Somaliland has managed what neighboring Somalia has failed to do for years: It has established peace and stability and successfully driven out terrorism. And it has done so with very little international aid. How did it succeed?By Benjamin Moscovici in Somaliland 01.03.2021
For our Global Societies project, reporters around the world will be writing about societal problems, sustainability and development in Asia, Africa, Latin America and Europe. The series will include features, analyses, photo essays, videos and podcasts looking behind the curtain of globalization. The project is generously funded by the Bill & Melinda Gates Foundation.All Articles
Pizzerias, burger joints and cafés with barista-made lattés are already well established here. You can even get Billy shelves from IKEA in Hargeisa, the capital of Somaliland, one of the world’s poorest countries.
In rural areas, large parts of the population are acutely threatened by hunger. There are few paved roads, the power grid is drastically inadequate and health care is practically non-existent. But compared to neighboring Somalia, the country has seen a huge boom.
Buildings are going up everywhere in Hargeisa. Large villas are being built on the outskirts of the city, while hotels, office towers and bank buildings are taking shape in the city center. Government spending is relatively clear and transparent, and there are regular democratic elections. So far, when the opposition has won, the transfer of power has been smooth.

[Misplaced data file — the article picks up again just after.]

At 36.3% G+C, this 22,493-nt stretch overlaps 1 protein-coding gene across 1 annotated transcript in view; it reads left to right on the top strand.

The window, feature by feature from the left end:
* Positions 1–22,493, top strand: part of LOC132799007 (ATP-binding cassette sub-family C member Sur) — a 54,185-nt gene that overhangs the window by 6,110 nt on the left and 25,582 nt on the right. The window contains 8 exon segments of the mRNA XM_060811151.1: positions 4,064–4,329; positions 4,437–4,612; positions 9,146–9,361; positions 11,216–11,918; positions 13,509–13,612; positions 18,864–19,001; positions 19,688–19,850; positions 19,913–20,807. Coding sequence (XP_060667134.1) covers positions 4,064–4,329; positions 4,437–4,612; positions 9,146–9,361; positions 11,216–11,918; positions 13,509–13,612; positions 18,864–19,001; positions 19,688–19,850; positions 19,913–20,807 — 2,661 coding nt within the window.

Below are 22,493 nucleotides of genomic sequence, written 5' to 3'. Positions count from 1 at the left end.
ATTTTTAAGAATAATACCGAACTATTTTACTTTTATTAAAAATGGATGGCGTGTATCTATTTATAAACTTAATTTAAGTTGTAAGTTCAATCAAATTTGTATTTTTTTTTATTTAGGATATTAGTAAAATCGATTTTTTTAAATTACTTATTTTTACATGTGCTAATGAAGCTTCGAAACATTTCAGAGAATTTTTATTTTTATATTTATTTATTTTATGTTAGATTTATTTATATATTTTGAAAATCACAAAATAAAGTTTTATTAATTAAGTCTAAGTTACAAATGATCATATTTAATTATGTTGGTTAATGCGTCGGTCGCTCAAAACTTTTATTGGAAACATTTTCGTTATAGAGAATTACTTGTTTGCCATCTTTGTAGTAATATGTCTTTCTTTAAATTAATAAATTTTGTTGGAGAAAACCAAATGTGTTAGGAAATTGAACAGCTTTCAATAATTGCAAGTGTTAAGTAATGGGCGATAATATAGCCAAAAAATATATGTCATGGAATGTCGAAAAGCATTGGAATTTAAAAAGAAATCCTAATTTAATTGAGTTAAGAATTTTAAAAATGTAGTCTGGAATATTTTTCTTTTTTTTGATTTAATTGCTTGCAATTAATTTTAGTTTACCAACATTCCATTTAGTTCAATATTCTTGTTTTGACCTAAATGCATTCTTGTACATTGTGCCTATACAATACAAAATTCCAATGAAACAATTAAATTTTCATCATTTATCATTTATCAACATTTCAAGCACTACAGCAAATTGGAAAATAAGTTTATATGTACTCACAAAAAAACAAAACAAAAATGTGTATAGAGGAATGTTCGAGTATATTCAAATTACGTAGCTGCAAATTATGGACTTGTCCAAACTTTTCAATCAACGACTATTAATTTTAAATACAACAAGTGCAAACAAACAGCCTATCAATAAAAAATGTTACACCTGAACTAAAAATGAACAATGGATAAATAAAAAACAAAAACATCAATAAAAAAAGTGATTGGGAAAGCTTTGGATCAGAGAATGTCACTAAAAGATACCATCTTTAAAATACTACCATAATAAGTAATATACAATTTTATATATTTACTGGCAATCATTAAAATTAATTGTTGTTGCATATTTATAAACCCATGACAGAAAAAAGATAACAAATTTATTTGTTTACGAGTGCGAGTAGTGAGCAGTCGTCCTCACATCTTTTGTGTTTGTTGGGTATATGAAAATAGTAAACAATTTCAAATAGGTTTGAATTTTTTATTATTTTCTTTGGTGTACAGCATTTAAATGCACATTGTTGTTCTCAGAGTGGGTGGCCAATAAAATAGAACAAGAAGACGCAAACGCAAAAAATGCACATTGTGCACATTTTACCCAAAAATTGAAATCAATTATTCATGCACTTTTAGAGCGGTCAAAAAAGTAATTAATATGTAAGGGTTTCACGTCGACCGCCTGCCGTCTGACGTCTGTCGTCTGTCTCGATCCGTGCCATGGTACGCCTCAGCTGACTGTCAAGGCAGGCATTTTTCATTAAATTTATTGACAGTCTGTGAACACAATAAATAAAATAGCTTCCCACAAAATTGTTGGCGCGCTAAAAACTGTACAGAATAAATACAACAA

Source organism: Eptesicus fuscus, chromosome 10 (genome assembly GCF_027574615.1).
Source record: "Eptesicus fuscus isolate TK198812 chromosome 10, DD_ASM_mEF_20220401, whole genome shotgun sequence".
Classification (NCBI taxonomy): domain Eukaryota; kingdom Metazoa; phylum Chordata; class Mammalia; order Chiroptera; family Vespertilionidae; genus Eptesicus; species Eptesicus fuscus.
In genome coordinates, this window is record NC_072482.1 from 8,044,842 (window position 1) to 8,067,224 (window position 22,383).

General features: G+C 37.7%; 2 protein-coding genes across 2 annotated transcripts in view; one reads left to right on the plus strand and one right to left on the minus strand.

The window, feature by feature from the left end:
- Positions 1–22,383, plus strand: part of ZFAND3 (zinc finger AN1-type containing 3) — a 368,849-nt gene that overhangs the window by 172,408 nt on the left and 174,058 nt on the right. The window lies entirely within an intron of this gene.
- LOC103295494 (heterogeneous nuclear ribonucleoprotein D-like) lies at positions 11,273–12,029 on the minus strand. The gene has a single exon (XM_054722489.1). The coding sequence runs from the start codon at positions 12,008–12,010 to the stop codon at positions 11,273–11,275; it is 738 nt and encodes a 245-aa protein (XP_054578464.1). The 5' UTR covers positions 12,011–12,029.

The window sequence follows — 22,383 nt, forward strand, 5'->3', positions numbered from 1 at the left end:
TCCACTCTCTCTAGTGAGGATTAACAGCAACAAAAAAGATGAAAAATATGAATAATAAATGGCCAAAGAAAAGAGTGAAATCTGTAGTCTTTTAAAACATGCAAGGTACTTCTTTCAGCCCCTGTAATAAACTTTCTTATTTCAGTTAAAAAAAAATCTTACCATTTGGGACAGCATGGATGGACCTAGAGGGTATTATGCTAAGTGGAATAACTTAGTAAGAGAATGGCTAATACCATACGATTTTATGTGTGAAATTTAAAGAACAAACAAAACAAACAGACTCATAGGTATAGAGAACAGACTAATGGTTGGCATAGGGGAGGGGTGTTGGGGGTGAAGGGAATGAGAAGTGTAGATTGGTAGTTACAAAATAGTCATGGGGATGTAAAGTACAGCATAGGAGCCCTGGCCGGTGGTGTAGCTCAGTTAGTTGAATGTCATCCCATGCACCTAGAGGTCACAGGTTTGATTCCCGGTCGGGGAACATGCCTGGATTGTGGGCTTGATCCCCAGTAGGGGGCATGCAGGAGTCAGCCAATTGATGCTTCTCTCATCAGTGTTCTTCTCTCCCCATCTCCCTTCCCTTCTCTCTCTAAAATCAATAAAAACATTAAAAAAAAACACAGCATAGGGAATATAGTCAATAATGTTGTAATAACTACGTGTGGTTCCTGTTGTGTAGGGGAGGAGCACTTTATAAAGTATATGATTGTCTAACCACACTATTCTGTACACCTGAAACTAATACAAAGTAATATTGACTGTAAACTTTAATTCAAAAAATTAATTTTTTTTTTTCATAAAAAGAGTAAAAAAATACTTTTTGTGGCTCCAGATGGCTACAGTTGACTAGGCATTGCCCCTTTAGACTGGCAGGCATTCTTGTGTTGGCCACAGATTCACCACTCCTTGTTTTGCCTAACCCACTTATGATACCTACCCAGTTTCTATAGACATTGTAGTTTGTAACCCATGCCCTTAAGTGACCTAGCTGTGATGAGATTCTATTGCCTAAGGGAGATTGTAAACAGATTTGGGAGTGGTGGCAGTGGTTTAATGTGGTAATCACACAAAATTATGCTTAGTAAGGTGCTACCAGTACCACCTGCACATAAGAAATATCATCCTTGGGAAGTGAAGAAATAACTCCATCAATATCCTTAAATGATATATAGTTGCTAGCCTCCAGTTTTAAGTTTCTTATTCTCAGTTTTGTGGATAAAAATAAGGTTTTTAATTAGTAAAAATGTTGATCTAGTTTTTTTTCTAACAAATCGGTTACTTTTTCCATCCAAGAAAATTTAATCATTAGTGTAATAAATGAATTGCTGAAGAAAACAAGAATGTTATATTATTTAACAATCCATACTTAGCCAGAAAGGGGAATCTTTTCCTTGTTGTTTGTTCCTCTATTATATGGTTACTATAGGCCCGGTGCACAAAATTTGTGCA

Edna Adan Ismail is an embodiment for what works differently, what works better here. The former foreign minister is not only the most important voice in the fight for Somaliland’s recognition as an independent state, the 83-year-old is also the best example of some of the things the small nation is doing right.
Like so many others, she had to leave her homeland in the late 1980s because of the war with neighboring Somalia. And like so many others, she has also returned – with money, experience and a vision.
This is one of the key reasons for Somaliland’s success, says Ahmed Dalal Farah, a business consultant and economics expert at the University of Hargeisa. He also had to flee because of the war and came back to help rebuild his land. He says the money and experience of the returnees is enormously important for the economy. But the key thing, he says, is that: “People believe in this country. That’s why they come back and it’s why they invest here.”